We can go on then to use abstracted classes.
We can store these obstructions there.
So the class Box doesn't lend itself to any type of content whatsoever.
So we can drop this in our markup wherever we want.
We're not adding anything more to our code base from a CSS point of view.
So that code base is staying tiny.
If you don't want to use marketing or classes in your markup, we could use the silent class that we made and use Extend, again, this is in SAS.
So these are ways of sort of spotting repetition, and wrapping it up into an abstraction, and using this stuff over and over again for free.
So we looked at the PSD.
And we changed it.
We normalized that design.
And this is a really timid example.
There are tons more things-- tons more potential areas that you can apply this.
This is just taking a design and making some sort of code-like decisions to change it and wrapping it up and making the code base better.
So yeah, premature abstraction-- there is a rule of thumb.
And I think it goes something like you shouldn't abstract anything until you've used it three times-- something like that.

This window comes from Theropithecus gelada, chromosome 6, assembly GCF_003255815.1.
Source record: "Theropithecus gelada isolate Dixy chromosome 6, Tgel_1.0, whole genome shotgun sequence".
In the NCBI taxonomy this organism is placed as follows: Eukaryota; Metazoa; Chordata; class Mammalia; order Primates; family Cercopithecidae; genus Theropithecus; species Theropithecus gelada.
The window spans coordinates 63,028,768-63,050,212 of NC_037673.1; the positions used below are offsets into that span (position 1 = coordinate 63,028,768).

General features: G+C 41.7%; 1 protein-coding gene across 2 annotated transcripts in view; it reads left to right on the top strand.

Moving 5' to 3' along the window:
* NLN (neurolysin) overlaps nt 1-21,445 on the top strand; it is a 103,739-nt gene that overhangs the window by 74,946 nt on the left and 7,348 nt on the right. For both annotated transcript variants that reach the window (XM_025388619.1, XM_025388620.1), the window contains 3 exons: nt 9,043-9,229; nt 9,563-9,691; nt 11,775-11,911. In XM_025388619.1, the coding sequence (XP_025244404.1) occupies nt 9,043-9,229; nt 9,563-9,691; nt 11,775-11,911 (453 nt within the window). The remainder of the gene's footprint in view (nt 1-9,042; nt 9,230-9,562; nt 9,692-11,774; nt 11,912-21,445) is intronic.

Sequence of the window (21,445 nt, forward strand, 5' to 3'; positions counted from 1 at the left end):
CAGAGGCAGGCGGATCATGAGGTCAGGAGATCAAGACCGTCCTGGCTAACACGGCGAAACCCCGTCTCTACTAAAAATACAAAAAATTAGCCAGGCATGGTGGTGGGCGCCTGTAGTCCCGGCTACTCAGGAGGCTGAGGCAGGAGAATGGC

It's a good rule of thumb.
And I can totally understand why people say it.
There's no point investing time in inventing an abstraction up front if something potentially never get reused at all.
But at Sky we often have half a sprint dedicated to refactoring.
As I mentioned before, I hate refactoring CSS.
Refactoring CSS is probably the worst job that a developer could have.
So to avoid doing that, while everyone is refactoring their node, or their Python, or whatever they're working on, I twiddle my thumbs and get on with something cool because I've been prepared.
As a matter fact, it was prepared abstraction.
I already built everything to be reused anyway.
So I don't tend to have this awful, awkward refactoring job.
So more discussion stuff I'll have with designers then.
Again, this is something I made up.
This is more of a metaphor than a rule or a fact.
When we talk about CSS, we talk about rule sets.
We're going to implement a design using CSS.
We're going to implement a design using rule sets.
So CSS is a rule-based language.
It's a rule-based syntax.